7. Combining Type Styles- Select only two typeface families for a given job, context plays an important role in deciding whether or not to adhere to such limitation.
8. Alignment Logic- Justified text is the only setting in which the lines are the same length. Rag is uneven lengths of the lines create soft shape on the nonaligned side.
9. Exploring the Ragged Edges- Word order and word breaks across lines also affect the rag. Designers must weigh the consequences of re-breaking the lines to prevent these problems against their effect on the rag as a whole.
10. The Optimal Paragraph- In which constellation of variables achieve a harmonic balance is a desirable paragraph setting. By comparing the results of these variations, a designer will be able to determine the comfortable text setting for extended reading.
1) “The typographer is to the text as the theatrical director to the script, or the musician to the score.”
Typography is a craft; it requires attention and skill. I believe one of the greatest faults a graphic designer can make is carelessness with type.
2) Form and Counterform: “To enhance their look and legibility, all-uppercase setting must always be spaced a little more loosely than normal.”
This rule is extremely helpful for me to know, especially when pairing lowercase words with uppercase.
3) Always evaluate on a case by case basis.
It is best to not expect rules to be completely universal; there will always be exceptions.
4) Type Sizes and Spacing
This portion talks about how two fonts at the same size in points may look very different in size. Furthermore, when reducing or enlarging a text size, the spacing needs to be taken into consideration as well.
5) Visual Variation: The 6 Aspects of Typeface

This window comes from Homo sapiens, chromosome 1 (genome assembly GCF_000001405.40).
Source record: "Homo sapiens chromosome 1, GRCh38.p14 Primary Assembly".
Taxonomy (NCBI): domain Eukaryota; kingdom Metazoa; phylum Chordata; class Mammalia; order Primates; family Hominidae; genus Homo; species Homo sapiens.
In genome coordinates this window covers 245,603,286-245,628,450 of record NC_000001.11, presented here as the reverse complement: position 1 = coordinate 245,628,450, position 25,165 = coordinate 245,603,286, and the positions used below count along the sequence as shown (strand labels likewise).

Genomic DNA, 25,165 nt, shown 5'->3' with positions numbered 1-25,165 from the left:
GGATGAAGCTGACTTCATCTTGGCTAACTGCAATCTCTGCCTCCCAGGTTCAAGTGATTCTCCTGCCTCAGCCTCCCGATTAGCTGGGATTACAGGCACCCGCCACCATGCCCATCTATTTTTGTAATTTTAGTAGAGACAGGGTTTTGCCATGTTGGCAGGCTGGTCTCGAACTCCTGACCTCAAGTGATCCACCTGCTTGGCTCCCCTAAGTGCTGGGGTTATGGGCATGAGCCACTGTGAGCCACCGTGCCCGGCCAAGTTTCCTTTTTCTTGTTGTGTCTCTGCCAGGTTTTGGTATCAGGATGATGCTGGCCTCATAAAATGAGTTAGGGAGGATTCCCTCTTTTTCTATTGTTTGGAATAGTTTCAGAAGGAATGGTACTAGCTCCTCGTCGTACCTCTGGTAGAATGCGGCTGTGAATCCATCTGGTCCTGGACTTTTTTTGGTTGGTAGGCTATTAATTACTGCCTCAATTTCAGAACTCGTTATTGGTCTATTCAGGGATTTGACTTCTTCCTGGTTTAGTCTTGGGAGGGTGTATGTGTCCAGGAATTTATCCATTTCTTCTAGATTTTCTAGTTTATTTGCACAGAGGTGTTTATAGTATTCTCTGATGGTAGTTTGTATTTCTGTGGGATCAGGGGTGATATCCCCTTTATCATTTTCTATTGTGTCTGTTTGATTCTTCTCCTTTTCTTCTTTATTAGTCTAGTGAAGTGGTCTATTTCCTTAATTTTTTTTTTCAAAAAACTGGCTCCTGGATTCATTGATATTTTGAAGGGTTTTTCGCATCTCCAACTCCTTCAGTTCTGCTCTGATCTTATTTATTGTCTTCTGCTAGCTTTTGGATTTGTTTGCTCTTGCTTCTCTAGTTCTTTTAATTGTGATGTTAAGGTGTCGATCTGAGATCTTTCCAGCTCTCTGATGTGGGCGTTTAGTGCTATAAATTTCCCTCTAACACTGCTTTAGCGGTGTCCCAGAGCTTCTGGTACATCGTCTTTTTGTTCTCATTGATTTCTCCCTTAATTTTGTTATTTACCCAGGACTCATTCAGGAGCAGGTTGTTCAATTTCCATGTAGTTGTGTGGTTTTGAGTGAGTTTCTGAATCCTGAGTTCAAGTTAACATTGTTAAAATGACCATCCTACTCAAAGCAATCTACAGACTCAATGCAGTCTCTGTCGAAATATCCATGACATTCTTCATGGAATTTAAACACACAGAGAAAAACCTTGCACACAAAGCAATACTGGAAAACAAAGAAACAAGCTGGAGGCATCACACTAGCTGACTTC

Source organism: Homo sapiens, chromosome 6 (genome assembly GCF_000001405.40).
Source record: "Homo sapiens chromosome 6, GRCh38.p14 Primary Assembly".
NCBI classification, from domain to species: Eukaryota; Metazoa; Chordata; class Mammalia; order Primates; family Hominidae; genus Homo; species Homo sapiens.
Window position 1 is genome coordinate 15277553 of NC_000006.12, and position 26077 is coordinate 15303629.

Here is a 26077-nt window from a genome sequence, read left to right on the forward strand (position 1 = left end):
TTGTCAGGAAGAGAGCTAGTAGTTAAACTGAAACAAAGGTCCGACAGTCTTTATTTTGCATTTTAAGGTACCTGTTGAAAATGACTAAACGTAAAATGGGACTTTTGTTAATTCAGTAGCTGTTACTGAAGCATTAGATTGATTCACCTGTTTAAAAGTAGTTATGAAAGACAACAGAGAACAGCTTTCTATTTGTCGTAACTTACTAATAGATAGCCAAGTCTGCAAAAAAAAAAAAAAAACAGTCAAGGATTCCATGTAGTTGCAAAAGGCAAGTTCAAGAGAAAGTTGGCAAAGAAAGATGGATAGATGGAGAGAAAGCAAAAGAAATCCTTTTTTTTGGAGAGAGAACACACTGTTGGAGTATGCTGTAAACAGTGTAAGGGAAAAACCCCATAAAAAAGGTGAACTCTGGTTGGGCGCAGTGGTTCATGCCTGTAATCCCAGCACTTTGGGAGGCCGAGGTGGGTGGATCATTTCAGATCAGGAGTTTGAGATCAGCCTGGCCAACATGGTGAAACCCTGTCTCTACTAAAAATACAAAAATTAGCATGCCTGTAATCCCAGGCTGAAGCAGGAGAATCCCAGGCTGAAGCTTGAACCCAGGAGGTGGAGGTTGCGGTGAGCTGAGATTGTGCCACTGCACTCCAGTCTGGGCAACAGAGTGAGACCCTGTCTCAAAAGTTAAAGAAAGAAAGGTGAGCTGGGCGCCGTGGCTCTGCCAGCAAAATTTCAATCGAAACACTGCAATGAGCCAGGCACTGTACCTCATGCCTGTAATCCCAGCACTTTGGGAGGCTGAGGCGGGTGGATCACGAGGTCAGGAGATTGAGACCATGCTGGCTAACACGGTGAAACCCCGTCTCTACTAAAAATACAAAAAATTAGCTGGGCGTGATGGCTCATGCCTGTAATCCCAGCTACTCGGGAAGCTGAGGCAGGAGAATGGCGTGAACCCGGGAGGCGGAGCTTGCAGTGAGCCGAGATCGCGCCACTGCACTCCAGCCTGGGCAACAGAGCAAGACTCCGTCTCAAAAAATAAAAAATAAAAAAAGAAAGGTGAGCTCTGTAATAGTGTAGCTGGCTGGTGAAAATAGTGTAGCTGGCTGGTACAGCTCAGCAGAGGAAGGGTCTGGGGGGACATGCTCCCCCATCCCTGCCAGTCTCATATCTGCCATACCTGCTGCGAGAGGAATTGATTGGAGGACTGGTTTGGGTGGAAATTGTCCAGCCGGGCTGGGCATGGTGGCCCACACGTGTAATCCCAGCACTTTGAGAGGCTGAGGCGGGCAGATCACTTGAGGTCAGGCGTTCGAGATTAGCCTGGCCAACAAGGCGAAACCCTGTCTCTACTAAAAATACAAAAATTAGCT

Breaking down typefaces into case, weight, contrast, width, posture, and style can help me to articulate what makes certain types different from others. Furthermore, in comparison to each other, certain typefaces seem more stylized than others.
6) Style Classifications
The different categories of type style would be beneficial for me to memorize. I never before new what determined whether a font was traditional or modern. I personally am drawn to sans serif fonts.
7) Combining Type Styles
Contrast between typefaces is important for creating a hierarchy. Fonts within the same family can create tension, and the weight of the stroke plays a heavy hand in how they relate to each other. However, the rule of convention is to use two different type families.
8) Alignment Logic
I had not previous realized the importance of alignment when creating large amounts of text. The designs on pg. 135 show the acute differences between center axis and justified text.
9) Typographic Color
This deals with the texture, rhythmic, and spatial qualities of type. The value as well as compactness and amount of text all contribute to the effect they have on the viewer.
10) “Design students and novices often make the mistake of ignoring the abstract visual nature of type…”
The author suggest that type and pictures should be on equal playing ground. Type is after all made up of dots and should be treated as an important part of the overall composition.
I haven’t really thought about typography, except to choose a font that I really like personally. I always try to choose one that fits the piece though, but its usually one I like and I guarantee that I haven’t thought half of these things through.